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Some reflections on Curtis Prairie and the genesis of ecological restoration

Authors

  • William R. Jordan III


  • This feature is based on a talk given by William R. Jordan III in Perth, directly after the SERI World Conference in Australia in 2009. It captures Jordan’s perspective on the seminal ‘Curtis Prairie’ restoration project in Wisconsin and explains how ‘rediscovering’ this project galvanised an emerging enthusiasm for ecological restoration in the 1970s and ‘80s, triggering a global restoration movement.

William R. Jordan III (Fig. 1) is Director of The New Academy for Nature and Culture (1260 Wood Drive, Woodstock, IL 60098 USA; Tel: 815-337-6896; Email: newacademy@comcast.net) and Co-director of DePaul University’s Institute for Nature and Culture. In 1981 he launched the journal ‘Restoration & Management Notes’ (now ‘Ecological Restoration’), and was one of the co-founders of the Society for Ecological Restoration International.

Abstract

Summary  This article draws from the transcript of a talk given to Australian audience in Perth directly following the SERI conference in Western Australia 2009. It discusses Bill Jordan’s role in the genesis of the term ‘restoration ecology’ and the discipline of ‘ecological restoration’ whilst working at the University of Wisconsin-Madison Arboretum.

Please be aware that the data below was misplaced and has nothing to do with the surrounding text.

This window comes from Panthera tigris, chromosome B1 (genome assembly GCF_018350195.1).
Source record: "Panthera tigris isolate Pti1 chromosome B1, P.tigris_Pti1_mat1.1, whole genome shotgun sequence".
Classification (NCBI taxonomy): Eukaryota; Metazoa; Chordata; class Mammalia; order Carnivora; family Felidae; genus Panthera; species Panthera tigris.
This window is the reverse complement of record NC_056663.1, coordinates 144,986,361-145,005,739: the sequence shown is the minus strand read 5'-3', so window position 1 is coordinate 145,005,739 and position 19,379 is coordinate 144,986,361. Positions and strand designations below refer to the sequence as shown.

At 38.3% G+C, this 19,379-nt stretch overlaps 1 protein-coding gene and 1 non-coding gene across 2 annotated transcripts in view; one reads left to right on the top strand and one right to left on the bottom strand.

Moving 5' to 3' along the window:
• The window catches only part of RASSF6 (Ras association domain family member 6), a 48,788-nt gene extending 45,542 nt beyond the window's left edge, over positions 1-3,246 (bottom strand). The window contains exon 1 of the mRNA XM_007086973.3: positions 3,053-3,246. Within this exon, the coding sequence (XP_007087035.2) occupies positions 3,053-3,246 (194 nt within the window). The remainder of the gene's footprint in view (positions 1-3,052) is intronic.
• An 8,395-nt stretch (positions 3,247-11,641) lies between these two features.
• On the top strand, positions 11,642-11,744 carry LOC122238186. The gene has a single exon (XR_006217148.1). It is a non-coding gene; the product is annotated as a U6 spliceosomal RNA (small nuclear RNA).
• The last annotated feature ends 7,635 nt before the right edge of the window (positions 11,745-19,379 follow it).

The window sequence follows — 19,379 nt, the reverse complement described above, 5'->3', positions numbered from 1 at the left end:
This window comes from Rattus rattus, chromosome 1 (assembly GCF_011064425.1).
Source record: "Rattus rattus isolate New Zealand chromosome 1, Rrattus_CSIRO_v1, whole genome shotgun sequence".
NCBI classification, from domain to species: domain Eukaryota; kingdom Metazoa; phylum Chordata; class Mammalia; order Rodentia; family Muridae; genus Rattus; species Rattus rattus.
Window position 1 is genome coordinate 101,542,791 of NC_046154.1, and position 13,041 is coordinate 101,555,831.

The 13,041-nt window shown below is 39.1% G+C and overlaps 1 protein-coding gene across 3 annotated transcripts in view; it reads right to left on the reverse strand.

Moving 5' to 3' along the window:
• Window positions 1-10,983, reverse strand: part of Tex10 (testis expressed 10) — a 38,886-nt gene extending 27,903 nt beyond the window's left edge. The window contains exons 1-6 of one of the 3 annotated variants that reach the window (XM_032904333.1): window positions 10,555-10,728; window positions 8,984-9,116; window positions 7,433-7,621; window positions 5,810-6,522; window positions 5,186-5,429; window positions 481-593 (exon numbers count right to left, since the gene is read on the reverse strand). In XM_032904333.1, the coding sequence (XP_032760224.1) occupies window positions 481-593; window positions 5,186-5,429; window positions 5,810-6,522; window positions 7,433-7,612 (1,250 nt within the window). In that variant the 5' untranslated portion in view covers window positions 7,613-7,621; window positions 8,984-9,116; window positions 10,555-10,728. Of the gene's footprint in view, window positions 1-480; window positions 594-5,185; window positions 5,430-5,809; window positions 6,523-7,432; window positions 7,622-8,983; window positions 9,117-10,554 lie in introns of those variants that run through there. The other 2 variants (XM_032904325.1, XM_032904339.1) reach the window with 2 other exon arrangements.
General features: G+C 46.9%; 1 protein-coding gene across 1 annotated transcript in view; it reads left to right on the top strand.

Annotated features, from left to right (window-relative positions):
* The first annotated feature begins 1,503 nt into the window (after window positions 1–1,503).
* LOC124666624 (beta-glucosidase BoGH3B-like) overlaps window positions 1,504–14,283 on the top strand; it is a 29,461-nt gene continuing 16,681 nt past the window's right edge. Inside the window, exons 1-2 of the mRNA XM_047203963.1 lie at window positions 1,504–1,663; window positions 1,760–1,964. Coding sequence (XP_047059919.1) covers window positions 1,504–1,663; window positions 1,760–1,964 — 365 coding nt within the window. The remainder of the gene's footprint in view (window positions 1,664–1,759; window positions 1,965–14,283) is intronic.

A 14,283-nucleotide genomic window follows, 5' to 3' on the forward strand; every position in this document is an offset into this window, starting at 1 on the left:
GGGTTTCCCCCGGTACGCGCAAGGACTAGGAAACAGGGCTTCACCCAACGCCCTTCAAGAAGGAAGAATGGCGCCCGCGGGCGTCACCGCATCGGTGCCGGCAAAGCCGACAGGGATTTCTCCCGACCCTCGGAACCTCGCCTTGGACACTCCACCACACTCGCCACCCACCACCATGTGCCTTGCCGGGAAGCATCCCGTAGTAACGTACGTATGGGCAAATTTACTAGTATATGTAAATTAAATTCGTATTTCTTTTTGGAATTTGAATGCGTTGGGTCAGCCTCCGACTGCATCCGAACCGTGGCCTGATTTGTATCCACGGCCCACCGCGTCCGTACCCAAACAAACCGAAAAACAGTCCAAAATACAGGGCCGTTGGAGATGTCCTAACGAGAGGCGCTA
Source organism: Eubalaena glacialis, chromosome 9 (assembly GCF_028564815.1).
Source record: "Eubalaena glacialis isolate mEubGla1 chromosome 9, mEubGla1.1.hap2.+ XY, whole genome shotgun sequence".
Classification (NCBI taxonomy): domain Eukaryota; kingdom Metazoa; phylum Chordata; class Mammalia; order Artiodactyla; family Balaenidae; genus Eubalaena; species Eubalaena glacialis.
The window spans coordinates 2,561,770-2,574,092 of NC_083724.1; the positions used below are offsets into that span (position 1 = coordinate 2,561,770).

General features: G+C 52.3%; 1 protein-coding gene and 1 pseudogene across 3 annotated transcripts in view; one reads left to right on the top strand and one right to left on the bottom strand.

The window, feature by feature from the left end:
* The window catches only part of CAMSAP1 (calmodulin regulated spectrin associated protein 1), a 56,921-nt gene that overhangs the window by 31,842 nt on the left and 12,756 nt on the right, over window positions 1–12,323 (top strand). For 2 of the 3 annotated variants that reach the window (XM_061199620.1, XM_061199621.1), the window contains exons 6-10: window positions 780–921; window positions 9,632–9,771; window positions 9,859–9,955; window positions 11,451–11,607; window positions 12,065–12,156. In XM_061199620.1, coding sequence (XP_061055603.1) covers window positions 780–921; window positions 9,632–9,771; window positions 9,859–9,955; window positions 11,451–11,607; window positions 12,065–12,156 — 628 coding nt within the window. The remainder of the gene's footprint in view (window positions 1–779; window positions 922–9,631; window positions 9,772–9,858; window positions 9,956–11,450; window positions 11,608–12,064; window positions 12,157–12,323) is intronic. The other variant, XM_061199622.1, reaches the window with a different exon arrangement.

In 1977, Bill, a plant physiologist by training, was engaged by the Arboretum to develop a public outreach program. He felt that the Arboretum had a special story to tell as it was the site of the Depression-era creation of a collection of restored ecological communities, which has since gained recognition as one of the earliest systematic attempts at what Dr Jordan and his colleague George Lubick have called ‘allocentric’– that is, other-centered – ecological restoration. The centrepiece of that project, a 24-ha prairie restoration on former cropping land and pasture now called the John T. Curtis Prairie dates back to an effort undertaken by a small group of scientists, including botanist Norman Fassett, ecologist Theodore Sperry and pioneering conservationist Aldo Leopold, and is now recognised internationally as a kind of locus classicus of this distinctive form of land management.

Thinking hard about the meaning of this unique restoration project and its relationship to the University and to environmentalism, Bill and his colleague Keith Wendt coined the term ‘restoration ecology’ to describe the process of using restoration to field test ecological hypotheses. They also started the journal ‘Restoration & Management Notes’ (now ‘Ecological Restoration’) which, under Bill’s editorship, provided an influential early forum for the emerging discipline of ecological restoration.

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